Flashback: 10 of the best celebrity visits to Ireland throughout the years
From Old Hollywood starlets to modern-day legends, Ireland has had its fair share of famous faces visit these shores.
Throughout the 1960s iconic entertainment Charlie Chaplin brought his family to holiday in Waterville in County Kerry. The holiday spot was recommended to Chaplin by his friend Walt Disney and the family visited until 1971. Waterville erected a statue in Chaplin's honour and in 2011 the Charlie Chaplin Comedy Film Festival was launched in the town to remember one of its most famous visitors.
One of our most famous red heads, actress Maureen O’Hara got her start treading the boards at the Abbey Theatre in Dublin, before going on to become one of the most enduring stars of Hollywood’s Golden Age. In 1988 she was back on home soil to accept her Honorary Doctorate of Laws degree from the National University of Ireland, Galway- making her Doctor O’Hara.
Hollywood funny man Bill Murray was the headline act at the Murphy's Cat Laughs Comedy Festival (now the Kilkenny Cat Laughs Comedy Festival) in 1996.
In 1993, a fresh faced young actress named Catherine Zeta Jones was in Dublin to promote her film 'Splitting Heirs', in which she starred alongside with Eric Idle.
Rock legend Meatloaf (real name Michael Lee Aday) was in Dublin in August 1993, and stalled outside Eddie Rockets to meet fans.
Audrey Hepburn’s first visit to Ireland was in 1964 with her husband Mel Ferrer. She told reporters who greeted her at Dublin Airport that she was spending time with friends, but it is possible she was also in the country hoping to seek out her estranged father, whom she hadn’t had contact with for years. Anthony Hepburn-Ruston lived in Dublin for 35 years and is buried in St Jerome's cemetery in Harolds Cross.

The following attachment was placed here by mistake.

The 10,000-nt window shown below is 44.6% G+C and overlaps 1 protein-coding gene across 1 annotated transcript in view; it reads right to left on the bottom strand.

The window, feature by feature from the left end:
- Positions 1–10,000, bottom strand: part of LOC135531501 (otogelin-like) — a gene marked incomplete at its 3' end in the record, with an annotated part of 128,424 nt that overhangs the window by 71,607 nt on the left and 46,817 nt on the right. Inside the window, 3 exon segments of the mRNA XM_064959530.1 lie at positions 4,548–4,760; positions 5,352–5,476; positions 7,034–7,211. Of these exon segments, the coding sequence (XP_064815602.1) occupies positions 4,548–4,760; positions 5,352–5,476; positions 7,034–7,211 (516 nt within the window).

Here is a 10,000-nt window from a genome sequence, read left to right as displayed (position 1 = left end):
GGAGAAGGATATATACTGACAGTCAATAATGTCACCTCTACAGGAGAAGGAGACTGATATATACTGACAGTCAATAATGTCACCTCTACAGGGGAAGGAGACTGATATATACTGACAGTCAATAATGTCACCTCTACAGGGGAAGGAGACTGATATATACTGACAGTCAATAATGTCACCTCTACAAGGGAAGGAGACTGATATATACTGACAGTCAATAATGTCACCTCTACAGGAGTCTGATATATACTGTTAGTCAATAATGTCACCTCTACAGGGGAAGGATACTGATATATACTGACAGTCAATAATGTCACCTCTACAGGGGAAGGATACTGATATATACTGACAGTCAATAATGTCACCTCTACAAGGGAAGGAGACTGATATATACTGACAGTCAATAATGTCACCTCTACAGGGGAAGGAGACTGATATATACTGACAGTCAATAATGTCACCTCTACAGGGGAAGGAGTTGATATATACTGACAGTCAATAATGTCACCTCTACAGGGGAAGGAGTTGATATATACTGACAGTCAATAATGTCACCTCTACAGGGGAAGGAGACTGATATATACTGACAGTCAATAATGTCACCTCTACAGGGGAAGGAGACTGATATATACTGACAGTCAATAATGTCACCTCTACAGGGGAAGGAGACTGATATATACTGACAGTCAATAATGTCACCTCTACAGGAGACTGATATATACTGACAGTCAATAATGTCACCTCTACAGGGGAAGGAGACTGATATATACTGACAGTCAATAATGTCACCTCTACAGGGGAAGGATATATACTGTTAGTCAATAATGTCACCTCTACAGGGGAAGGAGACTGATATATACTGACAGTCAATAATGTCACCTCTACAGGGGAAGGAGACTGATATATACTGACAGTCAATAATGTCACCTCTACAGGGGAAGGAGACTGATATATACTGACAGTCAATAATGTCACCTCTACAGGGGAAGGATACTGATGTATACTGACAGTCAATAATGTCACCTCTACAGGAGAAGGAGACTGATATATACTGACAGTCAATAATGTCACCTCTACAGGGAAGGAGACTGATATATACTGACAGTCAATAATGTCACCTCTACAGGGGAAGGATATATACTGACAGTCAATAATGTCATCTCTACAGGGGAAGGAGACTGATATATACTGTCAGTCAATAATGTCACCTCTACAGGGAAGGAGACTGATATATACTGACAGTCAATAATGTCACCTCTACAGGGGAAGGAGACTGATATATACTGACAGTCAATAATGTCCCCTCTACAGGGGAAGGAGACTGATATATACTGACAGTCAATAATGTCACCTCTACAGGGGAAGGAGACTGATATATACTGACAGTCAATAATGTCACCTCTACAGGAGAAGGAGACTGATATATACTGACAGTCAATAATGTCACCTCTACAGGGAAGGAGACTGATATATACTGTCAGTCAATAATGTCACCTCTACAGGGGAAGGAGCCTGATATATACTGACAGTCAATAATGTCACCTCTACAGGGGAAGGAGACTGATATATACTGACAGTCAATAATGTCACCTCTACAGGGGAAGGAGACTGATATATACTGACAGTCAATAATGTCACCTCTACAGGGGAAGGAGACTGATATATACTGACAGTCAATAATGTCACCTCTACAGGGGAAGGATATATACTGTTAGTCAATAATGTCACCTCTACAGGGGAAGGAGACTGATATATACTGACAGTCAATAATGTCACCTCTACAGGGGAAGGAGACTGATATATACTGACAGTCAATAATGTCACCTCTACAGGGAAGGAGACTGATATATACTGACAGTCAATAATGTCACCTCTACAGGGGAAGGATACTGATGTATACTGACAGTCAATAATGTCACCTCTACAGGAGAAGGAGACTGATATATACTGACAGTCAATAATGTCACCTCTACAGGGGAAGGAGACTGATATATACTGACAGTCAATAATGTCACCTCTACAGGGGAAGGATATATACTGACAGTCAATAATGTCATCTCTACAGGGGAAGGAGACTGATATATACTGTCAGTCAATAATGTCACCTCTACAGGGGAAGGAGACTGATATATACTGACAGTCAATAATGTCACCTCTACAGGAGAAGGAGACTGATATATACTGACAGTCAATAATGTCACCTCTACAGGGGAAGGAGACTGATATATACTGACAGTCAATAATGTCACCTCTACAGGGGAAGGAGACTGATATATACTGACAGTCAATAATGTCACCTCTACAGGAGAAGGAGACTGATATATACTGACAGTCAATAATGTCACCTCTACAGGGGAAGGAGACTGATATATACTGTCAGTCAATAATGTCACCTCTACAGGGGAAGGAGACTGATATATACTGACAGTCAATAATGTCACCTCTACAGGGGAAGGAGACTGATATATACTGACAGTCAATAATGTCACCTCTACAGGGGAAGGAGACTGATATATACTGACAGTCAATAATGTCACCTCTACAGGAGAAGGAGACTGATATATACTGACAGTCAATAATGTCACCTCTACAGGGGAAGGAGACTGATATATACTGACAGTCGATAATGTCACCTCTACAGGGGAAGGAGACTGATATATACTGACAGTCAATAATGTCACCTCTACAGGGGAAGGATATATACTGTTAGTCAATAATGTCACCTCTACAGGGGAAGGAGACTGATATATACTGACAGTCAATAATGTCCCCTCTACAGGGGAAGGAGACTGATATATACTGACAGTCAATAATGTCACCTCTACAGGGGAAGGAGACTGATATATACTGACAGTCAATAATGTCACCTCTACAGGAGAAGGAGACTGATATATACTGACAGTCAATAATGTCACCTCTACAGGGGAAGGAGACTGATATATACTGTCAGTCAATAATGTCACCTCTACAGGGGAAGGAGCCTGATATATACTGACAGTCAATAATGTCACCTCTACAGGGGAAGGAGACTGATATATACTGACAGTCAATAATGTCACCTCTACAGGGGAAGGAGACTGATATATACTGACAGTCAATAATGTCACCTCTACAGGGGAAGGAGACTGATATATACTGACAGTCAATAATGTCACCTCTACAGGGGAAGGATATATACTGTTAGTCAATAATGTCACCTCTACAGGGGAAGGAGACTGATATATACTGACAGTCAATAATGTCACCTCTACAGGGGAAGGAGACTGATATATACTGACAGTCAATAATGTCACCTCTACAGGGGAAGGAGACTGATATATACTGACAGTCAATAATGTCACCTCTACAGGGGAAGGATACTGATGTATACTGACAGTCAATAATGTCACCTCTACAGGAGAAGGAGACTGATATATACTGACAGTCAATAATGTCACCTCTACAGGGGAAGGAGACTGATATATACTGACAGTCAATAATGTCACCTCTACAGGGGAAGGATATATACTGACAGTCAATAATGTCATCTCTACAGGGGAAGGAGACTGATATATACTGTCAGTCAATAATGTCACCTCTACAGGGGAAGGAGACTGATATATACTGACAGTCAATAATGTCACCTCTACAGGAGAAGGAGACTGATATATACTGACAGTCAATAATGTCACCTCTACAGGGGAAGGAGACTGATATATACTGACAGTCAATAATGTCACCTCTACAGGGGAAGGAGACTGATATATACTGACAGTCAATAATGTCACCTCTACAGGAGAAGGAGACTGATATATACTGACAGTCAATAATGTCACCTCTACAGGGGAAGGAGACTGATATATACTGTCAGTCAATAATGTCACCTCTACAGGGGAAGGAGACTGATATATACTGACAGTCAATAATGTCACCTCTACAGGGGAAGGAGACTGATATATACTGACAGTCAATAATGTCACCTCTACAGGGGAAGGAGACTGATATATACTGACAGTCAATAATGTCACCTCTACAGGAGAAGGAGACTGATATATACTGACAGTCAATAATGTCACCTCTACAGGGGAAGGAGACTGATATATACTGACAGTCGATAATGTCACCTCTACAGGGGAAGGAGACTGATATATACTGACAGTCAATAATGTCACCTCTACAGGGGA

In May 1989 legendary crooner Frank Sinatra, with Liza Minelli and Sammy Davis Junior as support, played to 18, 000 adoring fans in Lansdowne Road stadium in Dublin. Despite the persistent rain the crowd sang along to every song as the glamorous trio played for two hours in what the Irish Independent described as ‘a dazzling performance’.
Paris Hilton is often thought to be the first person to be famous for being famous, but she may have learnt a thing or two from her great grandfather’s former wife, socialite and actress Zsa Zsa Gabor. They both had run ins with the law that only served to increase their celebrity (Zsa Zsa enjoyed a career boost after her arrest for slapping a police officer while being pulled over for a driving offence) as well as love lives that made headlines- Zsa Zsa had nine husbands in total. She visited Dublin in 1961, pictured below.
In 1988 a little-known singer named Celine Dion took home the top prize at Eurovision, representing Switzerland. Just two years later she released the English-language album Unison that launched her towards international superstardom.
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